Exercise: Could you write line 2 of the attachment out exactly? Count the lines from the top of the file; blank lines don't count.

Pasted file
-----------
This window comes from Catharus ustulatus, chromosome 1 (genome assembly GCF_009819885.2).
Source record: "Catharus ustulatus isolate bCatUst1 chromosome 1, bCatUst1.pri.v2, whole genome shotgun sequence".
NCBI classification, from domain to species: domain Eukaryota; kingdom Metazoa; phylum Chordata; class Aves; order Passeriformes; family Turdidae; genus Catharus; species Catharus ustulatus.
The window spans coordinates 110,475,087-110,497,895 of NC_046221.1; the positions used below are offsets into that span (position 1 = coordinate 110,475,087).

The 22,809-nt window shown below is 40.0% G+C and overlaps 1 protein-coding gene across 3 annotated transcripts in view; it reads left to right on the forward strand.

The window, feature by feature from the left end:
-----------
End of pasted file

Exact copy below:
Source record: "Catharus ustulatus isolate bCatUst1 chromosome 1, bCatUst1.pri.v2, whole genome shotgun sequence".